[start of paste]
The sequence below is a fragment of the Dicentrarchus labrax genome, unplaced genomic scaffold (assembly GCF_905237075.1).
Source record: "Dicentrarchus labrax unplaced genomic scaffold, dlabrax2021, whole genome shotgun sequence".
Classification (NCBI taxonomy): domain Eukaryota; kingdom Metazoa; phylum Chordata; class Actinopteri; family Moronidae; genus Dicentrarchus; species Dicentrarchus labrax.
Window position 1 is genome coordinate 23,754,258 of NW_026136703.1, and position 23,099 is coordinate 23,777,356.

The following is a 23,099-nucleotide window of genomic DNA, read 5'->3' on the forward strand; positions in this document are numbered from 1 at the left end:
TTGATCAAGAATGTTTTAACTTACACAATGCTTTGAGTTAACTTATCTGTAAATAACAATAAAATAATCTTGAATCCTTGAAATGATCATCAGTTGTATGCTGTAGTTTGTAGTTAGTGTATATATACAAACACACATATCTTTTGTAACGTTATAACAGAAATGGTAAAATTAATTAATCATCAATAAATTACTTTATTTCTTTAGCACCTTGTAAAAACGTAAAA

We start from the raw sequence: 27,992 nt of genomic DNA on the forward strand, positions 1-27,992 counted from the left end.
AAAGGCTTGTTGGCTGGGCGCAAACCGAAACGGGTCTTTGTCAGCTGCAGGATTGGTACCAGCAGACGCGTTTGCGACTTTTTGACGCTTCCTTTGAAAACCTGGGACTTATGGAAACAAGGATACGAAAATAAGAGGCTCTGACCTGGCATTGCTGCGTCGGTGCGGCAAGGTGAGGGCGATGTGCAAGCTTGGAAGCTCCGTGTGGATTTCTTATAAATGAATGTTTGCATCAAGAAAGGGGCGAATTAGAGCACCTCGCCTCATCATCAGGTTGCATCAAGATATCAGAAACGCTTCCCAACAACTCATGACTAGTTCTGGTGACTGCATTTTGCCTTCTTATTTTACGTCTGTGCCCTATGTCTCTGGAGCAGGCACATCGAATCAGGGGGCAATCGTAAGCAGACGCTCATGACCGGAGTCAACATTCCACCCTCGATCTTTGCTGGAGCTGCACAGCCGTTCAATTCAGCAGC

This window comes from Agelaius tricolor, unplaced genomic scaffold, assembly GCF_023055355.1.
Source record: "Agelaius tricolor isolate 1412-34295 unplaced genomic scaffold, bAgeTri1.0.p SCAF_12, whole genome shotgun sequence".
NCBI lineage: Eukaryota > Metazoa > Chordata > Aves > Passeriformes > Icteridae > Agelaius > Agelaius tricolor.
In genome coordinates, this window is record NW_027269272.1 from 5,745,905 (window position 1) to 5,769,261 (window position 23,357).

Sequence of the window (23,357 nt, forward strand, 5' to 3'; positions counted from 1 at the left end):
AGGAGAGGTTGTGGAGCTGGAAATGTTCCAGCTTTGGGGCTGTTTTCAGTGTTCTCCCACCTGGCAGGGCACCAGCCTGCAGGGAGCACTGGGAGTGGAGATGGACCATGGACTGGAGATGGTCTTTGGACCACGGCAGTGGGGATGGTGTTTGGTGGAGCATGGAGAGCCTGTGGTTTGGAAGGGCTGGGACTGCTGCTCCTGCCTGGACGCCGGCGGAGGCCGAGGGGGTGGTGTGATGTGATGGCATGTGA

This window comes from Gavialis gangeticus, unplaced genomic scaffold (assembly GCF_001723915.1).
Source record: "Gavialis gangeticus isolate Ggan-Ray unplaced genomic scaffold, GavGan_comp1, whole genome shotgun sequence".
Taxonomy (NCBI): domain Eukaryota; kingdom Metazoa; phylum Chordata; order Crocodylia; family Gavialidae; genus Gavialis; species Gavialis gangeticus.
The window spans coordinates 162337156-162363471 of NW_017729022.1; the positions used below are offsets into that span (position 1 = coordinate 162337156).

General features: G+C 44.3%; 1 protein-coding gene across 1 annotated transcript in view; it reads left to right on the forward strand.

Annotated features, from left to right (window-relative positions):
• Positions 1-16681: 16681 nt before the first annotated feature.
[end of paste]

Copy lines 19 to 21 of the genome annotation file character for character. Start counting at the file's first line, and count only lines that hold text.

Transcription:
General features: G+C 44.3%; 1 protein-coding gene across 1 annotated transcript in view; it reads left to right on the forward strand.

Annotated features, from left to right (window-relative positions):
• Positions 1-16681: 16681 nt before the first annotated feature.